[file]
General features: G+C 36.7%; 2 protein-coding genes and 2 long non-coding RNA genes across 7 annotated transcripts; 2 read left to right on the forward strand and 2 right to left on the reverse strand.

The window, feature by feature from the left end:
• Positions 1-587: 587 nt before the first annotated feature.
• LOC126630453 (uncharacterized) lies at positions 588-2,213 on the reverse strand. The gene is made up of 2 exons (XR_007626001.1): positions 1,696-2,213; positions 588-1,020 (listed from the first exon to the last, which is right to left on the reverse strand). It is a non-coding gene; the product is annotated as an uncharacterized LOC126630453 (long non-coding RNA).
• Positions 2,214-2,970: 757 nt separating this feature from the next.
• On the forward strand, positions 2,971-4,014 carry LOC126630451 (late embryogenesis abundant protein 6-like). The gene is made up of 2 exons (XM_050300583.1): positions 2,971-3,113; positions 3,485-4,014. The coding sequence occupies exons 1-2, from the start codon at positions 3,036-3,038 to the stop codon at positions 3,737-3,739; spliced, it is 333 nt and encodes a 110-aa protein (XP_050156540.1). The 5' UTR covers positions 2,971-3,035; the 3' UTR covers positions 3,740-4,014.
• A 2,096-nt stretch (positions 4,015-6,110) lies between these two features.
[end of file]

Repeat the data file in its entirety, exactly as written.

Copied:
General features: G+C 36.7%; 2 protein-coding genes and 2 long non-coding RNA genes across 7 annotated transcripts; 2 read left to right on the forward strand and 2 right to left on the reverse strand.

The window, feature by feature from the left end:
• Positions 1-587: 587 nt before the first annotated feature.
• LOC126630453 (uncharacterized) lies at positions 588-2,213 on the reverse strand. The gene is made up of 2 exons (XR_007626001.1): positions 1,696-2,213; positions 588-1,020 (listed from the first exon to the last, which is right to left on the reverse strand). It is a non-coding gene; the product is annotated as an uncharacterized LOC126630453 (long non-coding RNA).
• Positions 2,214-2,970: 757 nt separating this feature from the next.
• On the forward strand, positions 2,971-4,014 carry LOC126630451 (late embryogenesis abundant protein 6-like). The gene is made up of 2 exons (XM_050300583.1): positions 2,971-3,113; positions 3,485-4,014. The coding sequence occupies exons 1-2, from the start codon at positions 3,036-3,038 to the stop codon at positions 3,737-3,739; spliced, it is 333 nt and encodes a 110-aa protein (XP_050156540.1). The 5' UTR covers positions 2,971-3,035; the 3' UTR covers positions 3,740-4,014.
• A 2,096-nt stretch (positions 4,015-6,110) lies between these two features.